For years, companies have received strong recommendations to develop a comprehensive and forward-looking data strategy. However, just as businesses were making strides in this direction, the rapid advancements in AI pose a potential challenge to render last year’s plans obsolete.
Fortunately, our experts unanimously agree that if you have already invested effort in establishing a robust data strategy, you are on the right path. Jennifer Belissent, Principal Data Strategist at Snowflake, emphasizes that the generative AI era does not demand a fundamental shift in data strategy but rather an acceleration of the trend towards breaking down silos and opening access to data sources within the organization.
Mona Attariyan, Snowflake’s Director of Machine Learning, underscores the importance of the level of your data strategy and the urgency to execute and invest in it promptly. Falling behind in acceleration could risk being left behind virtually overnight.
However, embracing generative AI doesn’t imply pursuing all promised miracles simultaneously. While assistance with basic coding and copywriting is beneficial, leaders should prioritize unique insights derived from their own data. According to Snowflake Co-Founder Benoit Dageville, applications of generative AI will touch various aspects of a business, but focusing on core needs remains paramount.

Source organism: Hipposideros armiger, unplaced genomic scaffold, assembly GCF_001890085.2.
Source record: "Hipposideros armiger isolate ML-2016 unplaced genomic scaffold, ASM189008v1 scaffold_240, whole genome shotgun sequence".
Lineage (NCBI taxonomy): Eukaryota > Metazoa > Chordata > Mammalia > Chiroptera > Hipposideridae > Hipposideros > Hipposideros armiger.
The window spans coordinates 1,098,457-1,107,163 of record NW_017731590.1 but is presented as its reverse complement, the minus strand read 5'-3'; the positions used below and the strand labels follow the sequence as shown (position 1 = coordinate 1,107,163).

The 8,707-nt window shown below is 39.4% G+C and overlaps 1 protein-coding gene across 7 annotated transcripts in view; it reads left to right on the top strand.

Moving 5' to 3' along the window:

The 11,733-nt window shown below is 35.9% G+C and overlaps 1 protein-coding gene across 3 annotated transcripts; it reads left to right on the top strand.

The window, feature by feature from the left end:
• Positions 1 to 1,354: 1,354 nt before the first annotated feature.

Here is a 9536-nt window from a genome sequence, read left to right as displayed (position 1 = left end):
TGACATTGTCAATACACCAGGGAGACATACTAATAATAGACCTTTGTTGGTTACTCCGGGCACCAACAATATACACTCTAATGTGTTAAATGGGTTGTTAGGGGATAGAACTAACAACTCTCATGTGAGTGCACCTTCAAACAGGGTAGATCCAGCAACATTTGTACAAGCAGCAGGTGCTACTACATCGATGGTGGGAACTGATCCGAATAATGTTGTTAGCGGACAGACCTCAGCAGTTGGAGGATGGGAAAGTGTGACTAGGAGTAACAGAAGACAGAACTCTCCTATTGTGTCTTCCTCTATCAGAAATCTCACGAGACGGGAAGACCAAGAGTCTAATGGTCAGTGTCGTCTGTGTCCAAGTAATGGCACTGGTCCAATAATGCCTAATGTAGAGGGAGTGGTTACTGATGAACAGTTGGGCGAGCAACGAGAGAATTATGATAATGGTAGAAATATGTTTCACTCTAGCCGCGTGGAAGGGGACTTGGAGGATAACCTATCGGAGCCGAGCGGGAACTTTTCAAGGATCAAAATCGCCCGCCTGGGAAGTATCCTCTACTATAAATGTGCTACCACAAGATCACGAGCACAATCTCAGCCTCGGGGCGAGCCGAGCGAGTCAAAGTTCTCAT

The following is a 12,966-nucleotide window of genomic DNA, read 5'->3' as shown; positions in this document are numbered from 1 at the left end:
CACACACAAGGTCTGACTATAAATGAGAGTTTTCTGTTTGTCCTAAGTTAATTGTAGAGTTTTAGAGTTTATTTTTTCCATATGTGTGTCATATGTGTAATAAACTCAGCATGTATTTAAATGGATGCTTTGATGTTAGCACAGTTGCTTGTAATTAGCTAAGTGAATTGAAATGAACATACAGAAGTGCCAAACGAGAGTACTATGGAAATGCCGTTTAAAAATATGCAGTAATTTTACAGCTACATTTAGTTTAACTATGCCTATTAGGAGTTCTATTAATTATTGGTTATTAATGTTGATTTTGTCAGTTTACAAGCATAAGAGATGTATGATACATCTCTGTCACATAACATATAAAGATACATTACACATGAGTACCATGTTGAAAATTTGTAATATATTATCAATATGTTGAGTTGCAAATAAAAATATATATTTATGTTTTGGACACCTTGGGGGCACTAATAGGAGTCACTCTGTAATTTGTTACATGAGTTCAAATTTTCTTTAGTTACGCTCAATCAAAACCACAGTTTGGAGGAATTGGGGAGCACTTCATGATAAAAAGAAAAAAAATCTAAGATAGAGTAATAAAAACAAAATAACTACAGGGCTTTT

Snowflake CIO Sunny Bedi stresses that governance is non-negotiable and a prerequisite for entering the world of generative AI and LLMs. Security, governance, and compliance are deemed the minimum requirements.
In addressing the challenges posed by the new AI era to the IT status quo, Bedi and Anoosh Saboori highlight the significance of data placement. Generative AI’s influence will drive a trend towards centralized data on a managed service platform, providing the necessary security and governance while creating a single source of truth for LLMs and other applications.
Saboori, Snowflake’s Head of Product Security, foresees a rapid shift for cloud-adoption laggards, as generative AI makes it challenging to maintain on-premises data. The move to the cloud, while inevitable, presents complexities in security and compliance strategy, especially with the adoption of multi-cloud approaches leading to distributed data and models across platforms with varying security and governance capabilities.